(HealthDay News) — Compared with digital mammography alone, the combination of digital mammography and tomosynthesis increases cancer detection and reduces false-positive results, according to research published in the June 25 issue of the Journal of the American Medical Association.
Sarah M. Friedewald, M.D., of the Advocate Lutheran General Hospital in Park Ridge, Ill., and colleagues conducted a retrospective analysis of data from 281,187 digital mammography examinations and 173,663 digital mammography plus tomosynthesis examinations to assess their performance in breast screening programs.
The researchers found that, using model-adjusted rates per 1,000 screens, for digital mammography versus digital mammography plus tomosynthesis, respectively, the recall rate was 107 (95 percent confidence interval [CI], 89 to 124) versus 91 (95 percent CI, 73 to 108; difference, −16; 95 percent CI, −18 to −14; P < 0.001); the biopsy rate was 18.1 (95 percent CI, 15.4 to 20.8) versus 19.3 (95 percent CI, 16.6 to 22.1; difference, 1.3; 95 percent CI, 0.4 to 2.1; P = 0.004); and the cancer detection rate was 4.2 (95 percent CI, 3.8 to 4.7) versus 5.4 (95 percent CI, 4.9 to 6.0; difference, 1.2; 95 percent CI, 0.8 to 1.6; P < 0.001).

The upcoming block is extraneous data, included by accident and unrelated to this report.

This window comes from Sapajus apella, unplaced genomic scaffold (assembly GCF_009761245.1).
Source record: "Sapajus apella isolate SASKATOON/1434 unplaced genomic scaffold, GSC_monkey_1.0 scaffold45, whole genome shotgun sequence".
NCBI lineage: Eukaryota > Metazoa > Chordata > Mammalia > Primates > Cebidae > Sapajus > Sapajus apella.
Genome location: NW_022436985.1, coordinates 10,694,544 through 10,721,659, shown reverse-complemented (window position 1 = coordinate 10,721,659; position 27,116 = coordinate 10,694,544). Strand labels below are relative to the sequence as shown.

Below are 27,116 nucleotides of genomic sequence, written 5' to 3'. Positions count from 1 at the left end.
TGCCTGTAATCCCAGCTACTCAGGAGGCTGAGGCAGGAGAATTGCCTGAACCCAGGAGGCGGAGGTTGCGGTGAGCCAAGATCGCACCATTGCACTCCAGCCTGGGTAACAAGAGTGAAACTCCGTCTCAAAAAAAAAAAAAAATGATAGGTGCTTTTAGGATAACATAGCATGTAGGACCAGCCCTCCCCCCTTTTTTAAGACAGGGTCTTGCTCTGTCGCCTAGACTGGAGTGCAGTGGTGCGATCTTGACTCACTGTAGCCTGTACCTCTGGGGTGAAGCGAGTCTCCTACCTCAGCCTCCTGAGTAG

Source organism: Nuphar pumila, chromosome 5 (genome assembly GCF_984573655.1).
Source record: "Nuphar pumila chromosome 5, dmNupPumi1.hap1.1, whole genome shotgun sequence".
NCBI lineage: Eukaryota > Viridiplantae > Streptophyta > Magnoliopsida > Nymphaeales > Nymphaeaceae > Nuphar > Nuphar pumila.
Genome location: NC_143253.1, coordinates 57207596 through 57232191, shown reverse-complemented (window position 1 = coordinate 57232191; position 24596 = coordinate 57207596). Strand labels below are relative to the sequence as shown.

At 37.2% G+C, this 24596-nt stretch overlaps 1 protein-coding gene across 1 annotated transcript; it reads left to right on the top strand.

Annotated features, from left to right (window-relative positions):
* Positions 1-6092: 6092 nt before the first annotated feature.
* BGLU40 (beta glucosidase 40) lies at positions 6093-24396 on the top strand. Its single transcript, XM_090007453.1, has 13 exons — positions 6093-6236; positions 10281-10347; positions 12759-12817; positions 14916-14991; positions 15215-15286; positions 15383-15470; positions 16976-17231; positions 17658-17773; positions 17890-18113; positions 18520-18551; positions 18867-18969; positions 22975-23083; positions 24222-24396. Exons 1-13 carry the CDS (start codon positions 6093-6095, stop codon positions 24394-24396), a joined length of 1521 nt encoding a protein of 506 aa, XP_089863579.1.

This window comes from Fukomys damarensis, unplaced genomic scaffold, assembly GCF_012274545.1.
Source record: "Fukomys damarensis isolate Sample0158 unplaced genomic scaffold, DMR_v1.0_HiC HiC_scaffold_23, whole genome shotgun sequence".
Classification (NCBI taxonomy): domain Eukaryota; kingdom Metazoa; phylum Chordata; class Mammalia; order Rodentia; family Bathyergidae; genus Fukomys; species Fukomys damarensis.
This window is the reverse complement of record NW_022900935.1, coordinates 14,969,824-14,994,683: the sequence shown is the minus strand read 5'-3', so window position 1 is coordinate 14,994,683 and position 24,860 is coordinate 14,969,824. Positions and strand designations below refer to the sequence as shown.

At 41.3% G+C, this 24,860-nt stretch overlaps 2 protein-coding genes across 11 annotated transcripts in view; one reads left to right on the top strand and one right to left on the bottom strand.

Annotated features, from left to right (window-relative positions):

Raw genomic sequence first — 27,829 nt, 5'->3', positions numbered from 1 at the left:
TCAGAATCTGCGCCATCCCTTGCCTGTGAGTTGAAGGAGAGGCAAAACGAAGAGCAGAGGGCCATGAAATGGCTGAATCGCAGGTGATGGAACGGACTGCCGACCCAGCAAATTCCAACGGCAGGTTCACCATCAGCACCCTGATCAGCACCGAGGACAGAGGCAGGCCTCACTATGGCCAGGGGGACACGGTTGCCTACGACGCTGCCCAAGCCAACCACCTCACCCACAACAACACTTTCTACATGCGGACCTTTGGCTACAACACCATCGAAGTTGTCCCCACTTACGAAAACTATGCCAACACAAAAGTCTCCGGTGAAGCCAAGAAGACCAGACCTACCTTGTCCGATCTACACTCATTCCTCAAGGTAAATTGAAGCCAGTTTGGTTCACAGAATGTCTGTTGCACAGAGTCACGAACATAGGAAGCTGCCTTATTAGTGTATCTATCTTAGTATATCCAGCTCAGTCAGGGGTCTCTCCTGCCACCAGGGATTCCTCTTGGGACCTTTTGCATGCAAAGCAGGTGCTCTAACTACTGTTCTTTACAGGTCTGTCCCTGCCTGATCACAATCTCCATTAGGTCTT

“[T]omosynthesis is likely an advance over digital mammography for breast cancer screening, but fundamental questions about screening remain, with all available technologies,” write the authors of an accompanying editorial.
Several authors disclosed financial ties to Hologic, a company that manufactures tomosynthesis equipment. The authors of the editorial also disclosed financial ties to companies that manufacture mammography screening equipment.